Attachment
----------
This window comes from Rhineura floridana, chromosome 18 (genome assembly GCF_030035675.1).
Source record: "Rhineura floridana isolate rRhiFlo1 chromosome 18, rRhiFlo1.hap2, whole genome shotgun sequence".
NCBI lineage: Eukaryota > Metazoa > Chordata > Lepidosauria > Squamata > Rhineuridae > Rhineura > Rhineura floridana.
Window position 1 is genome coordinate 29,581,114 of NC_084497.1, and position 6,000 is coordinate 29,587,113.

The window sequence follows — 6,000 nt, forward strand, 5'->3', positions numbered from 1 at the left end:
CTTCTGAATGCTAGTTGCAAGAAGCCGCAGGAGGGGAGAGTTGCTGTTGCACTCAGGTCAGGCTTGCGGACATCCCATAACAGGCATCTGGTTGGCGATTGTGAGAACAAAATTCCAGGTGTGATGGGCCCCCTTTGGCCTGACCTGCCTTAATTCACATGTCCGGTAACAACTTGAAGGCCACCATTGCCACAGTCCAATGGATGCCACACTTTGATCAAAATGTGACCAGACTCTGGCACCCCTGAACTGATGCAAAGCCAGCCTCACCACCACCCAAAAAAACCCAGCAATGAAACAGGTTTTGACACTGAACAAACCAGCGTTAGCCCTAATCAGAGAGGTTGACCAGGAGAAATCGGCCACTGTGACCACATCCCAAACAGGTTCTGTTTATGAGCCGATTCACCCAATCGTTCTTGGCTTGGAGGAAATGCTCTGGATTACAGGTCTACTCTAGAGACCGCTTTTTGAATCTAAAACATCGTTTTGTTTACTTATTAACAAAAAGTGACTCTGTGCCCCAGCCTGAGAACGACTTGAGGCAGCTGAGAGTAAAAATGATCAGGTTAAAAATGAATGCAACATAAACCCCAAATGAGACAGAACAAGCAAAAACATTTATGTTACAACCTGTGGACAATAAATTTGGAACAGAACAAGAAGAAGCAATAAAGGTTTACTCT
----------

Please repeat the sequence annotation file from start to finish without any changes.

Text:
This window comes from Rhineura floridana, chromosome 18 (genome assembly GCF_030035675.1).
Source record: "Rhineura floridana isolate rRhiFlo1 chromosome 18, rRhiFlo1.hap2, whole genome shotgun sequence".
NCBI lineage: Eukaryota > Metazoa > Chordata > Lepidosauria > Squamata > Rhineuridae > Rhineura > Rhineura floridana.
Window position 1 is genome coordinate 29,581,114 of NC_084497.1, and position 6,000 is coordinate 29,587,113.

The window sequence follows — 6,000 nt, forward strand, 5'->3', positions numbered from 1 at the left end:
CTTCTGAATGCTAGTTGCAAGAAGCCGCAGGAGGGGAGAGTTGCTGTTGCACTCAGGTCAGGCTTGCGGACATCCCATAACAGGCATCTGGTTGGCGATTGTGAGAACAAAATTCCAGGTGTGATGGGCCCCCTTTGGCCTGACCTGCCTTAATTCACATGTCCGGTAACAACTTGAAGGCCACCATTGCCACAGTCCAATGGATGCCACACTTTGATCAAAATGTGACCAGACTCTGGCACCCCTGAACTGATGCAAAGCCAGCCTCACCACCACCCAAAAAAACCCAGCAATGAAACAGGTTTTGACACTGAACAAACCAGCGTTAGCCCTAATCAGAGAGGTTGACCAGGAGAAATCGGCCACTGTGACCACATCCCAAACAGGTTCTGTTTATGAGCCGATTCACCCAATCGTTCTTGGCTTGGAGGAAATGCTCTGGATTACAGGTCTACTCTAGAGACCGCTTTTTGAATCTAAAACATCGTTTTGTTTACTTATTAACAAAAAGTGACTCTGTGCCCCAGCCTGAGAACGACTTGAGGCAGCTGAGAGTAAAAATGATCAGGTTAAAAATGAATGCAACATAAACCCCAAATGAGACAGAACAAGCAAAAACATTTATGTTACAACCTGTGGACAATAAATTTGGAACAGAACAAGAAGAAGCAATAAAGGTTTACTCT